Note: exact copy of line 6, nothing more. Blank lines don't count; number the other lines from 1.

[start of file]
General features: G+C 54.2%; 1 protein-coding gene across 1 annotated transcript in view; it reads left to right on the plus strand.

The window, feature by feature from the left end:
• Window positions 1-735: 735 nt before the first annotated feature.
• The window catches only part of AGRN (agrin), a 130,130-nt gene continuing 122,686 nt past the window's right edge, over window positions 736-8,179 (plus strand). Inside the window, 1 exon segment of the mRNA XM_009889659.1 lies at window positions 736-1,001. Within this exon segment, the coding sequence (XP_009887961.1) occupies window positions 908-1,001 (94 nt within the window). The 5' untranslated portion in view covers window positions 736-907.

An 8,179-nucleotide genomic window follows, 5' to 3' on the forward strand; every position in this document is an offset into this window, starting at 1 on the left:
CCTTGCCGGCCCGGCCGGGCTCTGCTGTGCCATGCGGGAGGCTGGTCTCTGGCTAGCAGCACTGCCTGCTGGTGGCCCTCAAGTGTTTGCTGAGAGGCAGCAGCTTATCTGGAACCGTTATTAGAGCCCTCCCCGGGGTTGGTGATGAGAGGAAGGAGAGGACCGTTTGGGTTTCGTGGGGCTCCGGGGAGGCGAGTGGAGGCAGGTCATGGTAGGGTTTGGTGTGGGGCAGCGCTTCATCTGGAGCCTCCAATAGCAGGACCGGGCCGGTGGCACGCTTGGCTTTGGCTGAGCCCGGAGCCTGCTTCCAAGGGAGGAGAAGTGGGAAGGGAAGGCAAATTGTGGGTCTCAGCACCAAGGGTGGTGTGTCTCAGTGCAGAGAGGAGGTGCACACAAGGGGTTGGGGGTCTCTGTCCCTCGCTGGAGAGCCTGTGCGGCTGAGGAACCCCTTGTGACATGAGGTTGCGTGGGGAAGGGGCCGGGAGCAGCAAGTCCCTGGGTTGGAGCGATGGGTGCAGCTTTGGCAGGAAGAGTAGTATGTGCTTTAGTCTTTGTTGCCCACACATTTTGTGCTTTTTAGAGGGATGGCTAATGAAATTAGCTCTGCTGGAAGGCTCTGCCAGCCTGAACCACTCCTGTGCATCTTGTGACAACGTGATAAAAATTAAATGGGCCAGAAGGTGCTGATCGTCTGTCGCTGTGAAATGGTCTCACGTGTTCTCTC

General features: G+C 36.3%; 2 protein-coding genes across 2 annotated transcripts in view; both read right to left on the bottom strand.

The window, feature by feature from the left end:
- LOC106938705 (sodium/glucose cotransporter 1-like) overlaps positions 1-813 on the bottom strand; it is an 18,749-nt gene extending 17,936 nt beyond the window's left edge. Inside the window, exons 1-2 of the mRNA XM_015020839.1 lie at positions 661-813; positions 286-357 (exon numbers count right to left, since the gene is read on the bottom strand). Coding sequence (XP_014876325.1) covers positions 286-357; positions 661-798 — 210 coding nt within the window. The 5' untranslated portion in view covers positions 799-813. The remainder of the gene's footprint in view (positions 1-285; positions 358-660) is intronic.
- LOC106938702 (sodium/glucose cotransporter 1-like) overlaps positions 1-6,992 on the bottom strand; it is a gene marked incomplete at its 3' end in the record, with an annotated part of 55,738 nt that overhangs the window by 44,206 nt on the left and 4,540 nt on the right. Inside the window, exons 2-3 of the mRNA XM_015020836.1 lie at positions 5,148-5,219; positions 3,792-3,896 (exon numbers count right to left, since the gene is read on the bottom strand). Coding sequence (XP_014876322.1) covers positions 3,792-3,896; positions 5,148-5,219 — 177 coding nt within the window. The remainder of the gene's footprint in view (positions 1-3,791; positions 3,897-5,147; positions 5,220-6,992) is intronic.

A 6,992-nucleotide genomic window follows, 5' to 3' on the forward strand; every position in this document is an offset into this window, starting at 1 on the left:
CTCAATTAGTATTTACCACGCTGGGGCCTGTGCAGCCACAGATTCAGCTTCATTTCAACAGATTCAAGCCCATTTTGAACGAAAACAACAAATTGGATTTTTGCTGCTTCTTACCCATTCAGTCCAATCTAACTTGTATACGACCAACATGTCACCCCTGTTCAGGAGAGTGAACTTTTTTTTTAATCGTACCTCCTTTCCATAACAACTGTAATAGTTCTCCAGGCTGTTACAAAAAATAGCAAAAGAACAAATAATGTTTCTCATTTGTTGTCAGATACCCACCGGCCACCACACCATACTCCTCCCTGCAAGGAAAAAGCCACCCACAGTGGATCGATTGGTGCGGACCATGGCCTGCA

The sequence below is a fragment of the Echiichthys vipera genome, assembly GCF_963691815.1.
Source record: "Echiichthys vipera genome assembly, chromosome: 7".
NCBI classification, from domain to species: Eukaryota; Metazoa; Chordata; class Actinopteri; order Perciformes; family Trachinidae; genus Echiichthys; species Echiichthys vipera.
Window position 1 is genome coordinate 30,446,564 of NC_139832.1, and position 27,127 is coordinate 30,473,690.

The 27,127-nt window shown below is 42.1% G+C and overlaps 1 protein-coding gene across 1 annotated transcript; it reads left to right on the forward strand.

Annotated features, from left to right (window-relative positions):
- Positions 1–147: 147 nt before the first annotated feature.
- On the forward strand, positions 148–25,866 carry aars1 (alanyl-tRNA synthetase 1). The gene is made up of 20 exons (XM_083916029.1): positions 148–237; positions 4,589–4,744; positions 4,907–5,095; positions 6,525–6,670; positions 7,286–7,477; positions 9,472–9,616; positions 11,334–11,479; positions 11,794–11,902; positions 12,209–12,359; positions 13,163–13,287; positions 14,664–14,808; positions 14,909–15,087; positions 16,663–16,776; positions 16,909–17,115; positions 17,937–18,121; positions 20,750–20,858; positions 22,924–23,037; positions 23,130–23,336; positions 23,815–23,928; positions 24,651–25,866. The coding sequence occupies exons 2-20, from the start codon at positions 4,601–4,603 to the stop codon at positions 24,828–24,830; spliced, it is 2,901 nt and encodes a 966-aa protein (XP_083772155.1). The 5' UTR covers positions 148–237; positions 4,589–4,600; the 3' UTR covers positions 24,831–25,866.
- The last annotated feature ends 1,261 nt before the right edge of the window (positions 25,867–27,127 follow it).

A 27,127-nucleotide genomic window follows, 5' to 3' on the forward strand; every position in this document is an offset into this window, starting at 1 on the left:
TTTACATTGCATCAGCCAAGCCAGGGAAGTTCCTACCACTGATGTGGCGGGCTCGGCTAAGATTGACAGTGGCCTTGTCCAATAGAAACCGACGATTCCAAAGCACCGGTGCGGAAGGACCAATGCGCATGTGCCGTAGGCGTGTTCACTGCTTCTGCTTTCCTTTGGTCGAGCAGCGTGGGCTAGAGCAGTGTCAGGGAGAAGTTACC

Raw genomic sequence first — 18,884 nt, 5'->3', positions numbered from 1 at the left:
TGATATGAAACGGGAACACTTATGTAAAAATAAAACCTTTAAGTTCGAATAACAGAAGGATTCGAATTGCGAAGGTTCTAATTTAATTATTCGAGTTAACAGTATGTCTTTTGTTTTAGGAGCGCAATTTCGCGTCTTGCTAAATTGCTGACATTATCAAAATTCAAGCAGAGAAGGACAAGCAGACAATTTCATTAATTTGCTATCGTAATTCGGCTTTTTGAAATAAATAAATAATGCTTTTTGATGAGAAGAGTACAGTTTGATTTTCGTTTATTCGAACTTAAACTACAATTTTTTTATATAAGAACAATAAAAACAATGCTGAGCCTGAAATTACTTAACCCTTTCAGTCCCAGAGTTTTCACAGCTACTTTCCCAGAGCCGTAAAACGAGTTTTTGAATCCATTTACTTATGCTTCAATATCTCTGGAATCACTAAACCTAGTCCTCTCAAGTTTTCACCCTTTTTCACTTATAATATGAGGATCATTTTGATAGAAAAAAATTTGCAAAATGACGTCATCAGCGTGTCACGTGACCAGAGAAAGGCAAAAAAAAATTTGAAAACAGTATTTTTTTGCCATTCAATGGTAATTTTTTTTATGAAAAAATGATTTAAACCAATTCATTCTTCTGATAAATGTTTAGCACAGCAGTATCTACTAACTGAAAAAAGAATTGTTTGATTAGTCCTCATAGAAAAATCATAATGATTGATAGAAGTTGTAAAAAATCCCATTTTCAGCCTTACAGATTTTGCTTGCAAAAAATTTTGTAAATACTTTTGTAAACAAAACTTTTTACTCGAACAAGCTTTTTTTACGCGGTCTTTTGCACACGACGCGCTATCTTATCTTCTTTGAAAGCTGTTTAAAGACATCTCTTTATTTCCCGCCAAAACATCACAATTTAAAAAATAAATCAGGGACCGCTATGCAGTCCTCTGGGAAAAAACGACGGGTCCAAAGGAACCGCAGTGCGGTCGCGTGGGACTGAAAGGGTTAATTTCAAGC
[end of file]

CCTTGCCGGCCCGGCCGGGCTCTGCTGTGCCATGCGGGAGGCTGGTCTCTGGCTAGCAGCACTGCCTGCTGGTGGCCCTCAAGTGTTTGCTGAGAGGCAGCAGCTTATCTGGAACCGTTATTAGAGCCCTCCCCGGGGTTGGTGATGAGAGGAAGGAGAGGACCGTTTGGGTTTCGTGGGGCTCCGGGGAGGCGAGTGGAGGCAGGTCATGGTAGGGTTTGGTGTGGGGCAGCGCTTCATCTGGAGCCTCCAATAGCAGGACCGGGCCGGTGGCACGCTTGGCTTTGGCTGAGCCCGGAGCCTGCTTCCAAGGGAGGAGAAGTGGGAAGGGAAGGCAAATTGTGGGTCTCAGCACCAAGGGTGGTGTGTCTCAGTGCAGAGAGGAGGTGCACACAAGGGGTTGGGGGTCTCTGTCCCTCGCTGGAGAGCCTGTGCGGCTGAGGAACCCCTTGTGACATGAGGTTGCGTGGGGAAGGGGCCGGGAGCAGCAAGTCCCTGGGTTGGAGCGATGGGTGCAGCTTTGGCAGGAAGAGTAGTATGTGCTTTAGTCTTTGTTGCCCACACATTTTGTGCTTTTTAGAGGGATGGCTAATGAAATTAGCTCTGCTGGAAGGCTCTGCCAGCCTGAACCACTCCTGTGCATCTTGTGACAACGTGATAAAAATTAAATGGGCCAGAAGGTGCTGATCGTCTGTCGCTGTGAAATGGTCTCACGTGTTCTCTC